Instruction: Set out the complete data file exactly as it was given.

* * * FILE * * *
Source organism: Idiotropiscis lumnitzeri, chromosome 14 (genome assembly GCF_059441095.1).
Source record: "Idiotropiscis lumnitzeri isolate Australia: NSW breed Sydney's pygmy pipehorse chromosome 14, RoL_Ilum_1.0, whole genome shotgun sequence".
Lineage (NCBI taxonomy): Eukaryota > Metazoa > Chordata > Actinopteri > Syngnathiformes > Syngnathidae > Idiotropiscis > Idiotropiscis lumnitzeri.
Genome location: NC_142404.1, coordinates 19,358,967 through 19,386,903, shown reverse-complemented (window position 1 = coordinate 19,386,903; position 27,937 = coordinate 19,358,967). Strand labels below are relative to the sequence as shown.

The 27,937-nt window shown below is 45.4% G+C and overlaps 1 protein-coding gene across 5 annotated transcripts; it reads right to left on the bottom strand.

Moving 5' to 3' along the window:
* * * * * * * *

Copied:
Source organism: Idiotropiscis lumnitzeri, chromosome 14 (genome assembly GCF_059441095.1).
Source record: "Idiotropiscis lumnitzeri isolate Australia: NSW breed Sydney's pygmy pipehorse chromosome 14, RoL_Ilum_1.0, whole genome shotgun sequence".
Lineage (NCBI taxonomy): Eukaryota > Metazoa > Chordata > Actinopteri > Syngnathiformes > Syngnathidae > Idiotropiscis > Idiotropiscis lumnitzeri.
Genome location: NC_142404.1, coordinates 19,358,967 through 19,386,903, shown reverse-complemented (window position 1 = coordinate 19,386,903; position 27,937 = coordinate 19,358,967). Strand labels below are relative to the sequence as shown.

The 27,937-nt window shown below is 45.4% G+C and overlaps 1 protein-coding gene across 5 annotated transcripts; it reads right to left on the bottom strand.

Moving 5' to 3' along the window: